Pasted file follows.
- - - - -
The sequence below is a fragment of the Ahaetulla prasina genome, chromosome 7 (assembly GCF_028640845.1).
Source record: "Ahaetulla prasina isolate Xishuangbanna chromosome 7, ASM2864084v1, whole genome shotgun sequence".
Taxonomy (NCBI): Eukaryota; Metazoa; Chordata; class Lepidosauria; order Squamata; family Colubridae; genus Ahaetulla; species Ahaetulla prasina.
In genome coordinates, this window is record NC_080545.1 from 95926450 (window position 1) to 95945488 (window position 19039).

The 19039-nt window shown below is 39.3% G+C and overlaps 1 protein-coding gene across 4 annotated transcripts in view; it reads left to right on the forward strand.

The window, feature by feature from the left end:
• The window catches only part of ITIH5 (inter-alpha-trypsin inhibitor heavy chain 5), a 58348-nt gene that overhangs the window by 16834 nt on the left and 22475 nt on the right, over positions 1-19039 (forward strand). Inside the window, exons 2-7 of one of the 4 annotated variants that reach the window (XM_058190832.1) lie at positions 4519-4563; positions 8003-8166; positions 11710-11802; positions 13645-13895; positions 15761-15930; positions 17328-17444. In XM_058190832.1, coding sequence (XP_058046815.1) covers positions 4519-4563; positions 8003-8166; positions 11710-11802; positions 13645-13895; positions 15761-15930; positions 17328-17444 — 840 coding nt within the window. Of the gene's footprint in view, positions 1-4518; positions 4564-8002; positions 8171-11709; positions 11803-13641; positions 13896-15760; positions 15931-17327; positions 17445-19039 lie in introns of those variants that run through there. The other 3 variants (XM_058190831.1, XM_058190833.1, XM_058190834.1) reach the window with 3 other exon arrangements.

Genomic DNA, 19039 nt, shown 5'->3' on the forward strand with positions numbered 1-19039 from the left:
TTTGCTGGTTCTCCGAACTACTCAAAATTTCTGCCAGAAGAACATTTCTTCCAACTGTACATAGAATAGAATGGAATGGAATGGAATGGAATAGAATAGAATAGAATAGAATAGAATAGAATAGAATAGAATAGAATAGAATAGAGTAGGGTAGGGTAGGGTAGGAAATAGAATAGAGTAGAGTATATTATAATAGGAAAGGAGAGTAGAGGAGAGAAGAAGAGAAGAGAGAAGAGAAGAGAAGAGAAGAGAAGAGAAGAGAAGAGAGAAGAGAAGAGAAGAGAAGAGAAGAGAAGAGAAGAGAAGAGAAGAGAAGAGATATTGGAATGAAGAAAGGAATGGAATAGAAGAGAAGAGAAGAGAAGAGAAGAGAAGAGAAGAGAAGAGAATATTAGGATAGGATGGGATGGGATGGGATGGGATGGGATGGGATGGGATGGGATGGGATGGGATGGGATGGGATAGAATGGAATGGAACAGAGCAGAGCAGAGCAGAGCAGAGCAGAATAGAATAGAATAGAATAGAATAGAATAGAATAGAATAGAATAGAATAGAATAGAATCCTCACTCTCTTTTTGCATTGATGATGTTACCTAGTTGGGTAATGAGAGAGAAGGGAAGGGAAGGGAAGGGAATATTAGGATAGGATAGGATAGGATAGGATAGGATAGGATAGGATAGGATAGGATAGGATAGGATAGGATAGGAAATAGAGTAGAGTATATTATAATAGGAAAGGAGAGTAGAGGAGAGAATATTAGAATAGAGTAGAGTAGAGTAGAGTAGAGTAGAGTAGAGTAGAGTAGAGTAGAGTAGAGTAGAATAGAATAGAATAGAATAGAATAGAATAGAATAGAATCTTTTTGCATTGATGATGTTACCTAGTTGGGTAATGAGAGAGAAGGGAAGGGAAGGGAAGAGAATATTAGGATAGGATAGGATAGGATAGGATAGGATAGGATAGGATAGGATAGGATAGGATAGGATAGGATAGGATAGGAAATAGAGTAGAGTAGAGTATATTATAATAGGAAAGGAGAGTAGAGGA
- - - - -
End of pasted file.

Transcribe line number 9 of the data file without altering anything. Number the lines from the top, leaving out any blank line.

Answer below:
TTTGCTGGTTCTCCGAACTACTCAAAATTTCTGCCAGAAGAACATTTCTTCCAACTGTACATAGAATAGAATGGAATGGAATGGAATGGAATAGAATAGAATAGAATAGAATAGAATAGAATAGAATAGAATAGAATAGAATAGAGTAGGGTAGGGTAGGGTAGGAAATAGAATAGAGTAGAGTATATTATAATAGGAAAGGAGAGTAGAGGAGAGAAGAAGAGAAGAGAGAAGAGAAGAGAAGAGAAGAGAAGAGAAGAGAAGAGAGAAGAGAAGAGAAGAGAAGAGAAGAGAAGAGAAGAGAAGAGAAGAGAAGAGATATTGGAATGAAGAAAGGAATGGAATAGAAGAGAAGAGAAGAGAAGAGAAGAGAAGAGAAGAGAAGAGAATATTAGGATAGGATGGGATGGGATGGGATGGGATGGGATGGGATGGGATGGGATGGGATGGGATGGGATGGGATAGAATGGAATGGAACAGAGCAGAGCAGAGCAGAGCAGAGCAGAATAGAATAGAATAGAATAGAATAGAATAGAATAGAATAGAATAGAATAGAATAGAATCCTCACTCTCTTTTTGCATTGATGATGTTACCTAGTTGGGTAATGAGAGAGAAGGGAAGGGAAGGGAAGGGAATATTAGGATAGGATAGGATAGGATAGGATAGGATAGGATAGGATAGGATAGGATAGGATAGGATAGGATAGGAAATAGAGTAGAGTATATTATAATAGGAAAGGAGAGTAGAGGAGAGAATATTAGAATAGAGTAGAGTAGAGTAGAGTAGAGTAGAGTAGAGTAGAGTAGAGTAGAGTAGAGTAGAATAGAATAGAATAGAATAGAATAGAATAGAATAGAATCTTTTTGCATTGATGATGTTACCTAGTTGGGTAATGAGAGAGAAGGGAAGGGAAGGGAAGAGAATATTAGGATAGGATAGGATAGGATAGGATAGGATAGGATAGGATAGGATAGGATAGGATAGGATAGGATAGGATAGGAAATAGAGTAGAGTAGAGTATATTATAATAGGAAAGGAGAGTAGAGGA